Intersex Kids at Risk Due to Lack of Medical Guidelines, Advocates Say

Advocates for intersex people said the medical community has failed to regulate itself on performing surgeries that can have lasting, harmful effects.

Published Jan 17, 2020

 (Getty Images/Stock photo)
Image Via Getty Images/Stock photo

California state lawmakers on Jan. 13, 2020, rejected a bill that would have banned unnecessary surgeries performed on young children born with atypical reproductive or sexual anatomy — a group collectively referred to as intersex. The vote came as various groups, including the United Nations, have begun voicing agreement that the procedures can be harmful and constitute human rights violations.

California bill SB 201 was supported by intersex community advocates and would have barred doctors from performing "treatment or intervention on the sex characteristics of a person born with variations in their physical sex characteristics who is under 6 years of age unless the treatment or intervention is medically necessary."

The Intersex Society of North America describes intersex as a "general term used for a variety of conditions in which a person is born with a reproductive or sexual anatomy that doesn’t seem to fit the typical definitions of female or male. For example, a person might be born appearing to be female on the outside, but having mostly male-typical anatomy on the inside. Or a person may be born with genitals that seem to be in-between the usual male and female types ..."

Opponents of the law argued that the medical community needed some leverage to treat patients with varying conditions and the ability use treatments without regulation from the government, while advocates countered that a law is needed to protect young children from drastic, life-altering impacts of such surgeries, performed before those children are old enough to participate in the decision.

"How many children do you want to hurt and how badly do you want to hurt them to potentially benefit some other children" helped by surgery, asked Dr. Arlene Baratz, a physician, an advocate for the intersex community, and the mother of two intersex people.

The results of such surgeries, Baratz said, could be "catastrophic." Among those impacts could be surgeons' assigning young children anatomies that don't end up matching their gender identities, procedures that result in other life-long pain and complications, sterility, sexual dysfunction, and a range of psychological disorders that come from the trauma of the experience.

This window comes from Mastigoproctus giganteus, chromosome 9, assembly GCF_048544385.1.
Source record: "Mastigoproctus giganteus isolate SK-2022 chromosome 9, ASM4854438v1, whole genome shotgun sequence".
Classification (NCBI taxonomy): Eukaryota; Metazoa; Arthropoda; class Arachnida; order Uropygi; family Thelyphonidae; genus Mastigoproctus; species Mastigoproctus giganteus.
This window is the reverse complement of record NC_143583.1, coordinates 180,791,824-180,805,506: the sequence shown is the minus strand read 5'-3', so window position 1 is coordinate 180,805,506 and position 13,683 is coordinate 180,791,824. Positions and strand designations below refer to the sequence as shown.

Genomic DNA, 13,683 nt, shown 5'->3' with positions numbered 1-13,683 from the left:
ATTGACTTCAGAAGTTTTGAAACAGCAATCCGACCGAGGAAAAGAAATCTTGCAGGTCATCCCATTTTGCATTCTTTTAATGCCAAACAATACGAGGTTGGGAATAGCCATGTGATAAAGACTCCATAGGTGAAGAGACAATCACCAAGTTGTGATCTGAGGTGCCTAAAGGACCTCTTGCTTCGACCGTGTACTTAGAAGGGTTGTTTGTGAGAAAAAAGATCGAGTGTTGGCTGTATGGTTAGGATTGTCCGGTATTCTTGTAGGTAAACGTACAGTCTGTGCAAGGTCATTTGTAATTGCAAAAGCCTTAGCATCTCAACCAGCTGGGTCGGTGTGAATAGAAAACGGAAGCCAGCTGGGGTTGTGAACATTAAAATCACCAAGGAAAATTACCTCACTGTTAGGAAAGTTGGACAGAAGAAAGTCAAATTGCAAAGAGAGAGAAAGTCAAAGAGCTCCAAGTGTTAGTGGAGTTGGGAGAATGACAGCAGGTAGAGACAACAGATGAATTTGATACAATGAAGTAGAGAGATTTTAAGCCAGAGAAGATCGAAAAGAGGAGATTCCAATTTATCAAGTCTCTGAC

California state Sen. Scott Wiener, who authored SB 201, vowed to bring the matter back for legislative consideration in the future, while Kimberly Zieselman, executive director of the advocacy group interACT: Advocates for Intersex Youth, stated, "Our fight for bodily autonomy is far from over. I’m heartened by the conversations SB 201 started, and by the increased awareness and concern for harmful medical interventions on intersex children."

In a nutshell, advocates of the bill said the medical profession has failed to establish for itself clear clinical guidelines that would prevent doctors from performing unnecessary, irreversible cosmetic surgeries on children, so legislation barring such procedures is needed.

The bill was opposed by the California Medical Association (CMA), which in a January 2020 letter sent to Steve Glazer, chair of the state Senate Committee on Business, Professions and Economic Development, wrote:

Neither total postponement of treatment to the age of consent nor providing treatment early is free of risk, and clinical evidence for the methods of risk assessment at this stage are still inconclusive to allow for legislating of the practice of medicine between the options. Under these circumstances, joint decision-making on appropriate treatment of individuals with variations of sex development should occur between the multi-disciplinary care team and the patient’s family, taking into consideration the best interests of the patient.